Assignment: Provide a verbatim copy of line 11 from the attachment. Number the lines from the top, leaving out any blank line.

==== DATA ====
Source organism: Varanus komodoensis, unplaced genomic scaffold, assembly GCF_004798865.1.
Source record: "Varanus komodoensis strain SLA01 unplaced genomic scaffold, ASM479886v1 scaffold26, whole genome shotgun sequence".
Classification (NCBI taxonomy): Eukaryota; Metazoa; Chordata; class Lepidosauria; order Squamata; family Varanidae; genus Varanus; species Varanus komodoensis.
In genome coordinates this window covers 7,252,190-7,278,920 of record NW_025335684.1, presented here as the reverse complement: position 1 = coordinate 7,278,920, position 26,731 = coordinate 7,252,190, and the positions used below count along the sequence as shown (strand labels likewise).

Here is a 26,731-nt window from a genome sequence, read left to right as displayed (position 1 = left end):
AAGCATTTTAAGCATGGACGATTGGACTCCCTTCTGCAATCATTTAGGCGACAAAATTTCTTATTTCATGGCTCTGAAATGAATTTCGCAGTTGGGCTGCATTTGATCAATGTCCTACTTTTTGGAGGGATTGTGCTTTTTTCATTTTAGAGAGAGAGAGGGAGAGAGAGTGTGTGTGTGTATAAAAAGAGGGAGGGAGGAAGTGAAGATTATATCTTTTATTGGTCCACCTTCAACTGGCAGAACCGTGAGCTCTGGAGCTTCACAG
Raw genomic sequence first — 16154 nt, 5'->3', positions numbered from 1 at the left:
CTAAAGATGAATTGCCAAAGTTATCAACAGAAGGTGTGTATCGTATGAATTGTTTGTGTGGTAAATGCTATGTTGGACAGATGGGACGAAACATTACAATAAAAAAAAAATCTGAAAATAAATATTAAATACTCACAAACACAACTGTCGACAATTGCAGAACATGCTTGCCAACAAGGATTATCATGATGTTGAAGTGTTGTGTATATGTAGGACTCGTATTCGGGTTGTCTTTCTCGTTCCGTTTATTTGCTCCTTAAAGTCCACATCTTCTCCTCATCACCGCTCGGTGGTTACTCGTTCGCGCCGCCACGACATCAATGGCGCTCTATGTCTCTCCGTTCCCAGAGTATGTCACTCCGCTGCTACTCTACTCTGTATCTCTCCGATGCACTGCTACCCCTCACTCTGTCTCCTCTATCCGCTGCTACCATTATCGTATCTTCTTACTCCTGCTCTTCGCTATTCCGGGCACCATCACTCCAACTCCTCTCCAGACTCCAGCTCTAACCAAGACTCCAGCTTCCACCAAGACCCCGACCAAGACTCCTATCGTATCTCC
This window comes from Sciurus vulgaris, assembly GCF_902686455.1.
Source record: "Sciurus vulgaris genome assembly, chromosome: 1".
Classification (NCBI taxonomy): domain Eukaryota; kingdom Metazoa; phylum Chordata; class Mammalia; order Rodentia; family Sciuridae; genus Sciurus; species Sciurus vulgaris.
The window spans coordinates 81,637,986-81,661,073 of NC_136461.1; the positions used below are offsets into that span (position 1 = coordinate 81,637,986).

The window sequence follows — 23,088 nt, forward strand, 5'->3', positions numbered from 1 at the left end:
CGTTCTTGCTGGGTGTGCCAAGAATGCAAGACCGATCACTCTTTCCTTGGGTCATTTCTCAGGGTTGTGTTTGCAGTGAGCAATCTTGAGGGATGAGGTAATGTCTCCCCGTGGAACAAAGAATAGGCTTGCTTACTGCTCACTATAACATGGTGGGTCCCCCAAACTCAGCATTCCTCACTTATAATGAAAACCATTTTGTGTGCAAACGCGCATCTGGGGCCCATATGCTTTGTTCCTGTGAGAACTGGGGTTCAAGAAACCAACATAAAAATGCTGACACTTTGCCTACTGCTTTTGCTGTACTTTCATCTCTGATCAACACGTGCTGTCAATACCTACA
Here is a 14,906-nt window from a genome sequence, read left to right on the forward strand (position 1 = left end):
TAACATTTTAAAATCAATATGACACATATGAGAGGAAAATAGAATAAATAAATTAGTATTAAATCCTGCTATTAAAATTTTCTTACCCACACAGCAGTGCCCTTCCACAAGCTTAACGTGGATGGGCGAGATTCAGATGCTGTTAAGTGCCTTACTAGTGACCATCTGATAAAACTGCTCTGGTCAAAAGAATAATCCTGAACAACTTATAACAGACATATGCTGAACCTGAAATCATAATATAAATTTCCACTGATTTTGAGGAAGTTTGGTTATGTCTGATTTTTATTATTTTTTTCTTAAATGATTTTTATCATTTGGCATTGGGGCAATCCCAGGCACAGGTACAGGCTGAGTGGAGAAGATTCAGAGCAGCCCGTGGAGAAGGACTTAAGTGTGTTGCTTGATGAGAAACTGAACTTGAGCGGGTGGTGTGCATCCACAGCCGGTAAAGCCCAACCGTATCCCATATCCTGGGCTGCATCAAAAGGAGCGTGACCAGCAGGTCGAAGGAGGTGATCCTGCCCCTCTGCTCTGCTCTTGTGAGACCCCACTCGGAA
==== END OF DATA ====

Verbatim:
Classification (NCBI taxonomy): domain Eukaryota; kingdom Metazoa; phylum Chordata; class Mammalia; order Rodentia; family Sciuridae; genus Sciurus; species Sciurus vulgaris.